In the apical area, the weight bearing part (superior site) had the highest bone microstructure quality, and bone quality in the central area was greater than in the inferior region. In the femoral neck, bone quality was greatest in the inferior region.
BV/TV in the apical area of the femoral head was significantly higher in ROI 1 (1.65 ± 0.45) than in ROI 2 (0.95 ± 0.32) or ROI 3 (0.40 ± 0.25) (p < 0.01), and was significantly higher in ROI 2 than in ROI 3 (p < 0.01). In the neck, BV/TV was significantly higher in ROI 6 (1.30 ± 0.28) than in ROI 5 (0.67 ± 0.31) (p < 0.01), and significantly higher in ROI 4 (1.03 ± 0.26) than in ROI 5 (p < 0.05, Fig. 3). The intraobserver reliability was good, with values of 0.76. The interobserver reliability was also good at 0.74.
Tb.Th in the apical area was significantly higher in ROI 1 (1.40 ± 0.27) than in ROI 2 (0.98 ± 0.27) or ROI 3 (0.62 ± 0.14, p < 0.01), and was significantly higher in ROI 2 than in ROI 3 (p < 0.01). In the neck, Tb.Th was significantly higher in ROI 6 (1.19 ± 0.13) than in ROI 4 (0.92 ± 0.14) or ROI 5 (0.89 ± 0.20) (p < 0.01, Fig. 4).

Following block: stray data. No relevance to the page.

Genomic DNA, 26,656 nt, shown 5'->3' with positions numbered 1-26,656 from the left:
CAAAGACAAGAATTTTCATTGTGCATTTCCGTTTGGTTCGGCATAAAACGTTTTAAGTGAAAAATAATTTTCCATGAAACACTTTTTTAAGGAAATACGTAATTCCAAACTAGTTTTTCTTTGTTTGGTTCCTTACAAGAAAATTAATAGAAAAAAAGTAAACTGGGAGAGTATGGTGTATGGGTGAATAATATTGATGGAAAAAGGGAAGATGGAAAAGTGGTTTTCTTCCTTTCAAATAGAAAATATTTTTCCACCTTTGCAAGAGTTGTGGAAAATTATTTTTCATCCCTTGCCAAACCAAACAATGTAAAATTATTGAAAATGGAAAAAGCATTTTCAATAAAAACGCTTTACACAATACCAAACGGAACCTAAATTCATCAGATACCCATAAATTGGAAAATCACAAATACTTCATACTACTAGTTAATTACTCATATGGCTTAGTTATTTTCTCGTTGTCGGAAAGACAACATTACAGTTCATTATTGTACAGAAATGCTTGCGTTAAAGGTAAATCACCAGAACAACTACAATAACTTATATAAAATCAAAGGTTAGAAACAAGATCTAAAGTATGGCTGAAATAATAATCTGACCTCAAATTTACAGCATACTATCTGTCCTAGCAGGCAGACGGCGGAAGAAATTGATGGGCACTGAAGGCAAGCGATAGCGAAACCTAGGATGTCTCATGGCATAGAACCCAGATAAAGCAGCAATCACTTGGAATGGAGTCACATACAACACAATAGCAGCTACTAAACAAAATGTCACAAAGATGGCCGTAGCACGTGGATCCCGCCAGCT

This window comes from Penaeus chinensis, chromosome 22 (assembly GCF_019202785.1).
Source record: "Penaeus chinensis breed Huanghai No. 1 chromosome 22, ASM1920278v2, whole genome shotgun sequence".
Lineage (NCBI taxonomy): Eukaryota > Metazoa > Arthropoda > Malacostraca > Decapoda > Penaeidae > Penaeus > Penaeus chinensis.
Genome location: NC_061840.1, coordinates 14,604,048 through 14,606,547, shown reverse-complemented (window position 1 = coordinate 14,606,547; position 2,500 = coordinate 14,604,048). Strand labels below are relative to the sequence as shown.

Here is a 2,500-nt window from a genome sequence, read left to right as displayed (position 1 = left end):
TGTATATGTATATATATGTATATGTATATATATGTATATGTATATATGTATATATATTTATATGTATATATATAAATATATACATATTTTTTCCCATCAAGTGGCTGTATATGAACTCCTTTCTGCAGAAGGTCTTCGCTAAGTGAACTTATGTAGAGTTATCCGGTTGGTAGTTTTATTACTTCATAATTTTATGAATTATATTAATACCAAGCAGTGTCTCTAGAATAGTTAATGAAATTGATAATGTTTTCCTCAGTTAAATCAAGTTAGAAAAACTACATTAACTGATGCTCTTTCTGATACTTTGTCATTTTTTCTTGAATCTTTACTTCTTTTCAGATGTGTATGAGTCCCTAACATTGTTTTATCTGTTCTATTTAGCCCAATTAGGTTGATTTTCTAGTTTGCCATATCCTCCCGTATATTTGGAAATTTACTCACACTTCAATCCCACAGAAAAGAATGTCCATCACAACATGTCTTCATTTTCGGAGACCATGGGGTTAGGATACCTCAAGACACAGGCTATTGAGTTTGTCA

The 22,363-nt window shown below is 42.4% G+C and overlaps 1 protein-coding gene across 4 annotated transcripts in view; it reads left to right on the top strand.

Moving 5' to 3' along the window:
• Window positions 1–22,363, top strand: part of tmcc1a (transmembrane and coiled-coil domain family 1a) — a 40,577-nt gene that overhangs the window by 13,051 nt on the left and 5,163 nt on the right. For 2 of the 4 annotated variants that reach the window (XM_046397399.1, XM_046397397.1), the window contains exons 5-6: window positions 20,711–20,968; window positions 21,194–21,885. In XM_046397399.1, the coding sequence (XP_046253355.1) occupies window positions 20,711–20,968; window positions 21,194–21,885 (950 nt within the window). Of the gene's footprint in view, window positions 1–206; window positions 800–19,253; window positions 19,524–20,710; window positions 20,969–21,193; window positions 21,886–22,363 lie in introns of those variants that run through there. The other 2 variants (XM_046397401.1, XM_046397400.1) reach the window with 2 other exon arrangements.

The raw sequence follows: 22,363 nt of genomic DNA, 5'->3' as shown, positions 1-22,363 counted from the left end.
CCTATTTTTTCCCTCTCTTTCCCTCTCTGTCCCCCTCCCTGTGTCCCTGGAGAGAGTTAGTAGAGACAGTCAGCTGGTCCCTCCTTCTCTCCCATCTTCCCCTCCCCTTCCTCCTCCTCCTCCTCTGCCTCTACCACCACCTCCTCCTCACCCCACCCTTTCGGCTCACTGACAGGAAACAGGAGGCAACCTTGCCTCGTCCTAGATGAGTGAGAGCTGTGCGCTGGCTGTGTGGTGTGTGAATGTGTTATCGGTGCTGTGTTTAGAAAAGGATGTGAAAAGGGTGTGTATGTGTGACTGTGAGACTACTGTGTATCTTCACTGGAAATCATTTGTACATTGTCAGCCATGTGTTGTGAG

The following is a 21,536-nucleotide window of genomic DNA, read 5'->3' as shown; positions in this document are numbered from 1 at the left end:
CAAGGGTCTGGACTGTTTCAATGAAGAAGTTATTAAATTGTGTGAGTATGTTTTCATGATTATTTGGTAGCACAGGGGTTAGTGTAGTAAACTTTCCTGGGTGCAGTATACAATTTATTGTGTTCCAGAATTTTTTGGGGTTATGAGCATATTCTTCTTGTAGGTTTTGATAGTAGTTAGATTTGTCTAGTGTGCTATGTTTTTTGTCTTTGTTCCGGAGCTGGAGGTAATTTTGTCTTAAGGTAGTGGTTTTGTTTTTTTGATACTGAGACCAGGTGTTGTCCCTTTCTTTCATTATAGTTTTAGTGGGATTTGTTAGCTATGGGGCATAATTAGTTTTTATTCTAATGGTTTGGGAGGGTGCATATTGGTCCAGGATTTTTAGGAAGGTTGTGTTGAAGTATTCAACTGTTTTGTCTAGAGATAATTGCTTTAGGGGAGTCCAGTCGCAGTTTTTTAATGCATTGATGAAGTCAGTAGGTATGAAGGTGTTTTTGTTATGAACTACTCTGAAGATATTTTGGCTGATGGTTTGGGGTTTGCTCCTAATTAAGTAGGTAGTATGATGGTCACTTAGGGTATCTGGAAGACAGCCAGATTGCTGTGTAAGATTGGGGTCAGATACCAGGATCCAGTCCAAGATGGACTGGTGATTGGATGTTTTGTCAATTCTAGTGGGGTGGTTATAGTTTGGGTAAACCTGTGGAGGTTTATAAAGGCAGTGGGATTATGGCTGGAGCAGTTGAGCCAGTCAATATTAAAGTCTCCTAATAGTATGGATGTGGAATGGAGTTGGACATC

Tb.Sp in the apical area was significantly lower in ROI 1 (0.72 ± 0.27) than in ROI 3 (1.22 ± 0.22, p < 0.01), and was significantly lower in ROI 2 (0.95 ± 0.16) than in ROI 3 (p < 0.05). In the neck, Tb.Sp was significantly lower in ROI 4 (0.94 ± 0.10) than in ROI 5 (1.20 ± 0.20, p < 0.01), and was significantly lower in ROI 6 (0.87 ± 0.12) than in ROI 5 (p < 0.01, Fig. 5).
SMI in the apical area was significantly lower in ROI 1 (0.63 ± 0.09) than in ROI 2 (1.04 ± 0.17) or ROI 3 (1.32 ± 0.19, p < 0.01), and was significantly lower in ROI 2 than in ROI 3 (p < 0.01). In the neck, SMI was significantly lower in ROI 4 (0.97 ± 0.13) than in ROI 5 (1.13 ± 0.17, p < 0.05), and was significantly lower in ROI 6 (0.90 ± 0.11) than in ROI 5 (p < 0.01).